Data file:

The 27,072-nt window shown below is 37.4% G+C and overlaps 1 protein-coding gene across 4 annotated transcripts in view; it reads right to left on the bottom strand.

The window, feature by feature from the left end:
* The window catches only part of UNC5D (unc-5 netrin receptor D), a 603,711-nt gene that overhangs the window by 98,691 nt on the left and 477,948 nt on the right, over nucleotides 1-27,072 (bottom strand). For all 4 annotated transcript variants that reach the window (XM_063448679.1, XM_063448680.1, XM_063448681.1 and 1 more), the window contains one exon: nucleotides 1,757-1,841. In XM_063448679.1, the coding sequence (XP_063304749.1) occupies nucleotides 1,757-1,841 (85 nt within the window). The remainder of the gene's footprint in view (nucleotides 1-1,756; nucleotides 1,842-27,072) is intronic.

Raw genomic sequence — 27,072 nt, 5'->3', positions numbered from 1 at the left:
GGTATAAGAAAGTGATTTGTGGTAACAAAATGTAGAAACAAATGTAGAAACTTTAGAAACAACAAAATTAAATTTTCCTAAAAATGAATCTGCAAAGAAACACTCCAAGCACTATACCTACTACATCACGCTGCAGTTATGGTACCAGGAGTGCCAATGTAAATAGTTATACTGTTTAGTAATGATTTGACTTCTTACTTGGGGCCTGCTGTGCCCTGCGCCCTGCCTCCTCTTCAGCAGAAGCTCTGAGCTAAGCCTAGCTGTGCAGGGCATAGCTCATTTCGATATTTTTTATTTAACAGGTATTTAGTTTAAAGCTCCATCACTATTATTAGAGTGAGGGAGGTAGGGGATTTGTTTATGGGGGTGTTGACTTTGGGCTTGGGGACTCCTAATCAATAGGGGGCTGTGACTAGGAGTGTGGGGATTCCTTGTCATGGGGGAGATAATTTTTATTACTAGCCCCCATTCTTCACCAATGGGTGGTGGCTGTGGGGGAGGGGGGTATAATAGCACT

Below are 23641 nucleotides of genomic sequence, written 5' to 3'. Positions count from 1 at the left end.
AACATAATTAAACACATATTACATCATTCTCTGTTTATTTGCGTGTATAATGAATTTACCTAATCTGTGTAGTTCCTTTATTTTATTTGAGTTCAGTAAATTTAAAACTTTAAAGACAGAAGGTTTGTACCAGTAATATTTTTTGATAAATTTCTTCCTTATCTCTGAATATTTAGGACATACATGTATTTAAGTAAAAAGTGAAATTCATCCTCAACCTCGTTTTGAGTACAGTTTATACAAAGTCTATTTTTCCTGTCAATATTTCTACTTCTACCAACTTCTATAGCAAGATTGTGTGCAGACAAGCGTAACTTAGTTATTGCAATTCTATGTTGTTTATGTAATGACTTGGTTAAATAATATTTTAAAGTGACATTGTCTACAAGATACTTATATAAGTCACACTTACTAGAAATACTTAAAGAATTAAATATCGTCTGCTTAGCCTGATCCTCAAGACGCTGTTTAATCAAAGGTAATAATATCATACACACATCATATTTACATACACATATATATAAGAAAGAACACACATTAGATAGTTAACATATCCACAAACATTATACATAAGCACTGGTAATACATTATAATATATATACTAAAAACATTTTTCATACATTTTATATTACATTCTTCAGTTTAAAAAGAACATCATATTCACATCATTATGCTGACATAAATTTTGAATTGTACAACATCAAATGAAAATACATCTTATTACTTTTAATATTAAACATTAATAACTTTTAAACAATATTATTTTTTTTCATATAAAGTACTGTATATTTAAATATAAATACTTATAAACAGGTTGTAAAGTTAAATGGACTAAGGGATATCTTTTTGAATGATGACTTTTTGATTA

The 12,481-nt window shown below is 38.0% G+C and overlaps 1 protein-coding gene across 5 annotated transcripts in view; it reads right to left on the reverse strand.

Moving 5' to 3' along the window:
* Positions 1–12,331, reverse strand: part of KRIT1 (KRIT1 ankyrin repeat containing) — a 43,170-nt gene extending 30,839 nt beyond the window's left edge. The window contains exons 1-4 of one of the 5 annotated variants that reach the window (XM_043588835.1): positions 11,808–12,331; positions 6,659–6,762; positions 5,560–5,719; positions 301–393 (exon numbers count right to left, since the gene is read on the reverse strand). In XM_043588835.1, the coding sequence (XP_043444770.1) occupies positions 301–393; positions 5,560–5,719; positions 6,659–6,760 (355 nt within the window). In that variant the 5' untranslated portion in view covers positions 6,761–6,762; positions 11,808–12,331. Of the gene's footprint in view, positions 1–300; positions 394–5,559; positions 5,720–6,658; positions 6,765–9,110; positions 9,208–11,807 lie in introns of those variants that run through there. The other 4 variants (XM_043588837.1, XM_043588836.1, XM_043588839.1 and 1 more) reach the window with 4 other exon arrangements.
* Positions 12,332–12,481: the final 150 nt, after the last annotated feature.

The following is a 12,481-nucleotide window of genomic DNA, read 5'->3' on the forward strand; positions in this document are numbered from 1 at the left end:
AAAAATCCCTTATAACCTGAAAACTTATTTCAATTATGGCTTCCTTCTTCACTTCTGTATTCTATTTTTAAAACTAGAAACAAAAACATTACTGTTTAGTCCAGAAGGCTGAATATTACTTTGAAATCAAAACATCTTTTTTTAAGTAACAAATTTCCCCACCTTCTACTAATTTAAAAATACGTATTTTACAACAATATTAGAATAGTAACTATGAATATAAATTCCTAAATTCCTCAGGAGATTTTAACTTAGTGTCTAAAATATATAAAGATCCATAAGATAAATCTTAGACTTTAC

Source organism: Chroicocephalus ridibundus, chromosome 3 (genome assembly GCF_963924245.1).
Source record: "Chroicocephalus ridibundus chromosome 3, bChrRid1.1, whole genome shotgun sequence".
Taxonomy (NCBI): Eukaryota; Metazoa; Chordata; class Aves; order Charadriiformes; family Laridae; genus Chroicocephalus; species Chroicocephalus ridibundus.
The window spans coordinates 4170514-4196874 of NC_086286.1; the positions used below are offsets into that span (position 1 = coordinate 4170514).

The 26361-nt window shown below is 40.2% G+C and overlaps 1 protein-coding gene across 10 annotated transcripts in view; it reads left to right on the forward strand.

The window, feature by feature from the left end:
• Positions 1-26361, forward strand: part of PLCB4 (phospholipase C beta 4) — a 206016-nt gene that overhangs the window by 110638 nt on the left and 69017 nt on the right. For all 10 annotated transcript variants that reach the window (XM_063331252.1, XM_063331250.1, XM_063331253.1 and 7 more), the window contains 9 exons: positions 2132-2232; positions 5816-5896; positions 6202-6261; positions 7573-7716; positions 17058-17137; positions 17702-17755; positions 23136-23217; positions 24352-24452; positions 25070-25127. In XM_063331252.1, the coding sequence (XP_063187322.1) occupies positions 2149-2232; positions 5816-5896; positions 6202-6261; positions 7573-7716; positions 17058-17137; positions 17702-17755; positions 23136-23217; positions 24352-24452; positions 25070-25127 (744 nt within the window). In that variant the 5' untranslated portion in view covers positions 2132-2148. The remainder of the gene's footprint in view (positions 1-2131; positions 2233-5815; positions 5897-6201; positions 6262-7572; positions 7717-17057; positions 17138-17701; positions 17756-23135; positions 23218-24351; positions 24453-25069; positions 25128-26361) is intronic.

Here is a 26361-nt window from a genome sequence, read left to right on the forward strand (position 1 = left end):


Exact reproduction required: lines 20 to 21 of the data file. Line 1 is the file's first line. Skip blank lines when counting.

• Positions 1-26361, forward strand: part of PLCB4 (phospholipase C beta 4) — a 206016-nt gene that overhangs the window by 110638 nt on the left and 69017 nt on the right. For all 10 annotated transcript variants that reach the window (XM_063331252.1, XM_063331250.1, XM_063331253.1 and 7 more), the window contains 9 exons: positions 2132-2232; positions 5816-5896; positions 6202-6261; positions 7573-7716; positions 17058-17137; positions 17702-17755; positions 23136-23217; positions 24352-24452; positions 25070-25127. In XM_063331252.1, the coding sequence (XP_063187322.1) occupies positions 2149-2232; positions 5816-5896; positions 6202-6261; positions 7573-7716; positions 17058-17137; positions 17702-17755; positions 23136-23217; positions 24352-24452; positions 25070-25127 (744 nt within the window). In that variant the 5' untranslated portion in view covers positions 2132-2148. The remainder of the gene's footprint in view (positions 1-2131; positions 2233-5815; positions 5897-6201; positions 6262-7572; positions 7717-17057; positions 17138-17701; positions 17756-23135; positions 23218-24351; positions 24453-25069; positions 25128-26361) is intronic.

Here is a 26361-nt window from a genome sequence, read left to right on the forward strand (position 1 = left end):